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Friday, 9 July 1915


Senator DE LARGIE (Western Australia) .- I think Senator O'Keefe has voiced an impression that is in the minds of most of us, namely, that the Bill scarcely goes far enough. At the same time, we must remember that what is being proposed is a step to relieve a temporary difficulty, and consequently we cannot delay action in order to amend our Ministerial system as perfectly as we should like. Doubtless, when the war is over, we shall see the necessity for quite

Anumber of changes.


Senator O'Keefe - Why wait until the war is over?


Senator DE LARGIE - We shall be in possession of further information then, and we shall be undertaking tasks which we can very well leave alone at the present moment. It is because we view the matter from that stand-point that we are prepared to agree to the Bill in its present form. What is to be done must be done quickly. The Bill has been brought forward not a moment too soon; indeed it should have been introduced months ago. The objections of Senator Millen and Senator O'Keefe can be met, to a considerable extent, by the appointment of Assistant or Honorary Ministers. This Bill does not prevent the Government appointing as many Assistant Ministers, who can be understudies to the holders of portfolios, as they think fit.


Senator Maughan - No Ministerial office should be honorary.


Senator DE LARGIE - Every increase of salaried Ministers involves an alteration of the law, and it would hardly be possible to be continually altering the law in order to appoint salaried Ministers to deal with a temporary stress of work. Whilst I do not wish to belittle the Senate in the slightest degree, I recognise that another place sits more often than the Senate, and that much of the war legislation must be introduced in the other Chamber, because it involves the appropriation of money from the public purse, and those facts, together with the large membership of another place, undoubtedly throw upon it a greater amount of work than is done by the Senate. Therefore, I think that the Ministry will be well advised if, in addition to appointing another salaried Minister, they appoint an Assistant Minister or understudy to the new Minister. In other words, I do not think the creation of another portfolio removes the necessity for an Assistant Minister in another place. In regard to the allotment of the work amongst Ministers, I recognise that it would be difficult, especially during a time of war, to draw a sharp line of demarcation between the two Ministers who will be dealing with defence and war matters. Their united effort will always be directed to making the most of the forces Ave can send abroad, and, therefore, I. say that anything like a rigid division of the work Will be impossible and unnecessary. Nevertheless, A\'e recognise that in Australia, as in the Old Country, the supply of munitions is the most important new work which the Avar has shown to be necessary, and it is because of that fact that I interjected, when the Minister was speaking, that if Ave cannot get from the Imperial Government the assistance we are asking, it is of no use our " dilly-dallying " and wasting time. If Ave are to do anything at all Ave must proceed on our own account, instead of continually cabling to the Home Country and getting no reply. Why the information has been withheld I have been unable to understand, because one would naturally expect that the Home Government would be anxious to accept any help which Ave are capable of giving. It may be that the Imperial Government have A'ery good reasons for withholding the information sought. I cannot believe that they are not in possession of it, because Ave know that there are army contractors, and that the big machinery, engineering, and shipbuilding firms are in possession of at least the greater portion of the information which the Commonwealth has been asking for. Of course, there may be some departmental secrets in connexion with the manufacture of high explosives which the War Office has not yet disclosed to the contractors, but we do know that much of the ammunition is made by private firms. The old shrapnel shell, which has been proved not to be as efficient as the more up-to-date high explosive shell, has been manufactured for so long that everybody is in possession of the particulars of its construction. Whilst we in Australia may not have the precise type of machinery necessary for the output of these munitions, we could produce a good deal of the material in a short time. Ten years ago there was no steel manufactured in Australia. To-day there are a number of private firms making steel of a high-class character, and all that it is necessary for them to do to meet the call of the present situation is to experiment in the work of dealing with the different kinds of ores, and in the manufacture of steel of the various tempers that are required.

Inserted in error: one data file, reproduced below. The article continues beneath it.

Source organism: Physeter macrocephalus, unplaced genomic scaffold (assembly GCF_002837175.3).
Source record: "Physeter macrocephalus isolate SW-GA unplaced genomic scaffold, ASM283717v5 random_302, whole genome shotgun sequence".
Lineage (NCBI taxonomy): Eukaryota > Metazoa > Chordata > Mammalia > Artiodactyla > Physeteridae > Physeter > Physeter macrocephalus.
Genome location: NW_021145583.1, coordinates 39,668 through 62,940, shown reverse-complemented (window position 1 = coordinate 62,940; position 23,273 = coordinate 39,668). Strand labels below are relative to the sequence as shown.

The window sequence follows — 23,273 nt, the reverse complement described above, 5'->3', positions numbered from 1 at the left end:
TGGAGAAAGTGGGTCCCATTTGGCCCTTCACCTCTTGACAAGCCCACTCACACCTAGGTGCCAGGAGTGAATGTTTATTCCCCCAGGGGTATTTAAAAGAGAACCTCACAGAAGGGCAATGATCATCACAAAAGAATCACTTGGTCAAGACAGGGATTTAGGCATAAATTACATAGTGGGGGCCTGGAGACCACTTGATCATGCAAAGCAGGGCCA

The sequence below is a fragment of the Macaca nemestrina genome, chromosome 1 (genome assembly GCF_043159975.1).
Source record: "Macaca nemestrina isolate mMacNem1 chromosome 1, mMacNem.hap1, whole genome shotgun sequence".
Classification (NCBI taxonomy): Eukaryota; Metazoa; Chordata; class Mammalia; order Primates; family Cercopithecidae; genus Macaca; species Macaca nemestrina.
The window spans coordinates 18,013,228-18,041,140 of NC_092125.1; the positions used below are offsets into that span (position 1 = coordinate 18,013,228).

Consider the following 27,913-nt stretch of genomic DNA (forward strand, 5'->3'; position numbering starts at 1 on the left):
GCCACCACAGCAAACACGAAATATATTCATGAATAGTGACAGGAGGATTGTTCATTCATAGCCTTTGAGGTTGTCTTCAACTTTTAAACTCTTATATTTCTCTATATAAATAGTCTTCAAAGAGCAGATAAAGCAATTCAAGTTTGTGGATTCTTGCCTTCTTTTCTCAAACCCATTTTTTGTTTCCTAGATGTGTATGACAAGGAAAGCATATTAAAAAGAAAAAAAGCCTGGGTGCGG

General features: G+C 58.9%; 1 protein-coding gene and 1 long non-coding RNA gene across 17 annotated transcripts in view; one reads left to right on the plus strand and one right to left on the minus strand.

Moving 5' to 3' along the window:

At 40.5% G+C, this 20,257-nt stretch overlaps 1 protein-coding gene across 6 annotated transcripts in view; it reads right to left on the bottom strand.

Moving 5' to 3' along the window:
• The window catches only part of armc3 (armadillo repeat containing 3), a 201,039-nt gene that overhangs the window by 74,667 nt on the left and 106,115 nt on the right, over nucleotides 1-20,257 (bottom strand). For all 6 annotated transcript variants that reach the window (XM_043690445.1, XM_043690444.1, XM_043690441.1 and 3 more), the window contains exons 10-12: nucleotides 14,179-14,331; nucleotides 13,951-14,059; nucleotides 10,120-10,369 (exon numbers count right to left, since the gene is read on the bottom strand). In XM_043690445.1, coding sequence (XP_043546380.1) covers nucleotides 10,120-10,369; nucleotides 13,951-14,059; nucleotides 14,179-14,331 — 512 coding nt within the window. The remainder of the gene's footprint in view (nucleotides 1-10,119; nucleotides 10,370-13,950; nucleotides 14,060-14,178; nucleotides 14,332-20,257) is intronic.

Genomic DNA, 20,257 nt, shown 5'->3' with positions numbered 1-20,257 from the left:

Senator O'Keefe - Do you say that there are a number of private firms making steel now?


Senator DE LARGIE - Yes. There are the steel works at Lithgow, which are turning out a very fine class of steel.







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